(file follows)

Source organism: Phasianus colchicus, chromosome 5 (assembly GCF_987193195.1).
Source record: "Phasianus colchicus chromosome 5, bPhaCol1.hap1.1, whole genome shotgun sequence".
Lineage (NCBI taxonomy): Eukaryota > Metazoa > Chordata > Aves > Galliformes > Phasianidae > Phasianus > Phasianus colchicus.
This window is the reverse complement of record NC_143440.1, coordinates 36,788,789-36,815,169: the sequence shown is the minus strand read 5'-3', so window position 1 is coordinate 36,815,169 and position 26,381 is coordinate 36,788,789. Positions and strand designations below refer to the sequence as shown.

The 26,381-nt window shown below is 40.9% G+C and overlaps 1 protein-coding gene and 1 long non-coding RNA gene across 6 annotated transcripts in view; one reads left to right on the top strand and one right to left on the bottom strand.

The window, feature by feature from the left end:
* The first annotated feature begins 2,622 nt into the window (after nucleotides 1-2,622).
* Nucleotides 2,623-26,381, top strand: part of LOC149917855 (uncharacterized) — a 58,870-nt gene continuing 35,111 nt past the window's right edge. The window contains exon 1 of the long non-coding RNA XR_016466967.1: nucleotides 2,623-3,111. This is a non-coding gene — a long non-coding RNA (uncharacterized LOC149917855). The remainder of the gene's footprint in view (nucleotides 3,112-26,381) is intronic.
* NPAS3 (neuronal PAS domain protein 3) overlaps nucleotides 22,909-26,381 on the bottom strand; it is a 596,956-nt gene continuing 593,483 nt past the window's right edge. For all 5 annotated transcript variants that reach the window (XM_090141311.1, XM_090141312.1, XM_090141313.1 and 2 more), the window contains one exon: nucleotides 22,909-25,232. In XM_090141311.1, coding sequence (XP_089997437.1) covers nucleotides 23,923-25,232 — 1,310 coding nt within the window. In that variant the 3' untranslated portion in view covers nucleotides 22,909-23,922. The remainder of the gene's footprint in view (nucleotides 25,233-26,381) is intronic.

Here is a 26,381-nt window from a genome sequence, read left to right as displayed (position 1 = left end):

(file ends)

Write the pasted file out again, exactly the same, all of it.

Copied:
Source organism: Phasianus colchicus, chromosome 5 (assembly GCF_987193195.1).
Source record: "Phasianus colchicus chromosome 5, bPhaCol1.hap1.1, whole genome shotgun sequence".
Lineage (NCBI taxonomy): Eukaryota > Metazoa > Chordata > Aves > Galliformes > Phasianidae > Phasianus > Phasianus colchicus.
This window is the reverse complement of record NC_143440.1, coordinates 36,788,789-36,815,169: the sequence shown is the minus strand read 5'-3', so window position 1 is coordinate 36,815,169 and position 26,381 is coordinate 36,788,789. Positions and strand designations below refer to the sequence as shown.

The 26,381-nt window shown below is 40.9% G+C and overlaps 1 protein-coding gene and 1 long non-coding RNA gene across 6 annotated transcripts in view; one reads left to right on the top strand and one right to left on the bottom strand.

The window, feature by feature from the left end:
* The first annotated feature begins 2,622 nt into the window (after nucleotides 1-2,622).
* Nucleotides 2,623-26,381, top strand: part of LOC149917855 (uncharacterized) — a 58,870-nt gene continuing 35,111 nt past the window's right edge. The window contains exon 1 of the long non-coding RNA XR_016466967.1: nucleotides 2,623-3,111. This is a non-coding gene — a long non-coding RNA (uncharacterized LOC149917855). The remainder of the gene's footprint in view (nucleotides 3,112-26,381) is intronic.
* NPAS3 (neuronal PAS domain protein 3) overlaps nucleotides 22,909-26,381 on the bottom strand; it is a 596,956-nt gene continuing 593,483 nt past the window's right edge. For all 5 annotated transcript variants that reach the window (XM_090141311.1, XM_090141312.1, XM_090141313.1 and 2 more), the window contains one exon: nucleotides 22,909-25,232. In XM_090141311.1, coding sequence (XP_089997437.1) covers nucleotides 23,923-25,232 — 1,310 coding nt within the window. In that variant the 3' untranslated portion in view covers nucleotides 22,909-23,922. The remainder of the gene's footprint in view (nucleotides 25,233-26,381) is intronic.

Here is a 26,381-nt window from a genome sequence, read left to right as displayed (position 1 = left end):